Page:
In his first major interview as leader of the ANC, Cyril Ramaphosa was at pains to emphasise that President Jacob Zuma’s early exit should not be a humiliating experience.
“Whatever we do we need to deal with this matter with the level of maturity it requires, with the proper decorum and I will say we should never do it in a way that is going to humiliate President Zuma,” the new ANC president said.
The non-humiliation of Zuma is a theme that Ramaphosa and other ANC members have repeatedly returned to when the discussion about the necessity for Zuma to vacate office immediately comes up. He returned to it again in an interview with Bloomberg and the BBC on the sidelines of the World Economic Forum in Davos.
Ramaphosa told Bloomberg that while there were voices calling for Zuma to “leave right now”, the transition was a “very, very delicate matter” that had to be handled carefully.
“What we don’t want to see is the humiliation of a person who’s a head of state. What we don’t want to see is him being treated with disrespect, but in the course of all this we’re winning his cooperation in as far as managing this transition.”
Ramaphosa told the BBC’s Hard Talk that as with “any normal human being” Zuma was anxious about his future: “He is naturally feeling anxious and he wants matters to be handled in a way, you know ... to be handled carefully.”
Now all these comments beg the question as to why Zuma deserves to be treated with dignity and protected from humiliation. This unfeeling sentiment might sound odd coming from an erstwhile Catholic altar boy who always had to first remove the halo above his head before jumping into the shower.
But we really do need to ask ourselves as South Africans why somebody who has spent the past decade humiliating us and bringing shame on the country must be driven out of the Union Buildings in a luxury horse-drawn carriage.
Zuma proved just why he doesn’t deserve a dignified exit when he disingenuously declared he was “being arrested for building my home”.
“I built my own home. But some say he can’t build such a big home in Nkandla. You must be arrested because you are building your father’s home,” said Zuma during a visit to Nkandla’s best-performing schools this week.
This is the same man who two years ago apologised for his haughty handling of the Nkandla imbroglio. In his address on the Friday following the judgment, Zuma said he “deeply” regretted his actions, stated that “the gross inflation of prices in the Nkandla project is totally unacceptable and should never have been allowed” and said the judgment had provided government with lessons “which augur well for governance in the future”. And now he mocks the whole process which held him to account.
This should come as no surprise. In the years leading up to the 2016 judgment he mocked anyone who questioned the exorbitant expenditure on so-called security upgrades at his compound. He was arrogant and rude whenever the subject came up. In Parliament he treated any interrogation of the costs as an epic joke.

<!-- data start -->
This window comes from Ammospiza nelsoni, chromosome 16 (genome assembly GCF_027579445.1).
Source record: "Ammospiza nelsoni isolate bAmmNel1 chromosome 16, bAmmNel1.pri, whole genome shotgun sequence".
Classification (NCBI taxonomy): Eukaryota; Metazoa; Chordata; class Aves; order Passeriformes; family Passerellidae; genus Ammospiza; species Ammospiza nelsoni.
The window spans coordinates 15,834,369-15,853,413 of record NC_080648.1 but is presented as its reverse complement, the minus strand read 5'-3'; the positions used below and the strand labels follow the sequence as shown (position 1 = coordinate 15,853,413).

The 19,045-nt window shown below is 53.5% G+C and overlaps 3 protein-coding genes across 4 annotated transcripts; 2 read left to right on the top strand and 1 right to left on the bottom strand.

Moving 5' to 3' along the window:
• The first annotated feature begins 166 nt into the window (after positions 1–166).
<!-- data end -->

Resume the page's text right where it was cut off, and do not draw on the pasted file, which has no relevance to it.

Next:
By far the biggest recipients of Zuma’s humiliation were ordinary South Africans – the middle strata and the working classes.
Other issues of misgovernance and corruption were treated with the same scorn by him. Zuma cared not a jot that he was accountable to the people and not to the dodgy individuals who greased his palm. Zuma humiliated those ministers who refused to be runners for his mafia by unceremoniously dumping them from Cabinet. To rub in the humiliation he would scour the forest for invertebrates, dress them up as humans and install them in office.
ANC national executive committee members and tripartite alliance partners who revolted against corruption were branded traitors and agents of imperialism, and shouted down by his acolytes. He treated fellow top six members as decorative appendages.
Zuma humiliated veterans and stalwarts when they attempted to give him and his leadership collective guidance. In his mind these men and women, who had given their lives to creating a good South Africa, had no business interfering with his looting.
When the clergy spoke out against his perversion of society he poked them with his red-hot fork.
By far the biggest recipients of Zuma’s humiliation were ordinary South Africans – the middle strata and the working classes. Zuma’s thieving and destruction of the economy worsened their suffering. Under him the economy stagnated and went into reverse – preventing the poor from emerging from poverty and driving the middle classes to embarrassing indebtedness.
The erosion of systems in government and state-owned enterprises stymied delivery and condemned millions to undignified conditions in their homes and communities.
There can be no greater humiliation to a citizenry than being violated in the way the Gupta family did to South Africans – from their landing at our premier airforce base to openly behaving like the de facto government. Zuma gave them licence to violate us and looked on, giggling, as they did.
Ramaphosa’s need to tread carefully in this political minefield is well understood. But to expect South Africans to acquiesce to the non-humuliation of this man is asking a bit much.
And I say this with the halo hovering above my head.